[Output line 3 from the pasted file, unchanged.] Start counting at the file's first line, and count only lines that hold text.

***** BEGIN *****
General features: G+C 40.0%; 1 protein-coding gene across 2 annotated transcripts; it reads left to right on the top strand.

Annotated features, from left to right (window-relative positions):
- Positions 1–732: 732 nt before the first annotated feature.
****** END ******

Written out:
- Positions 1–732: 732 nt before the first annotated feature.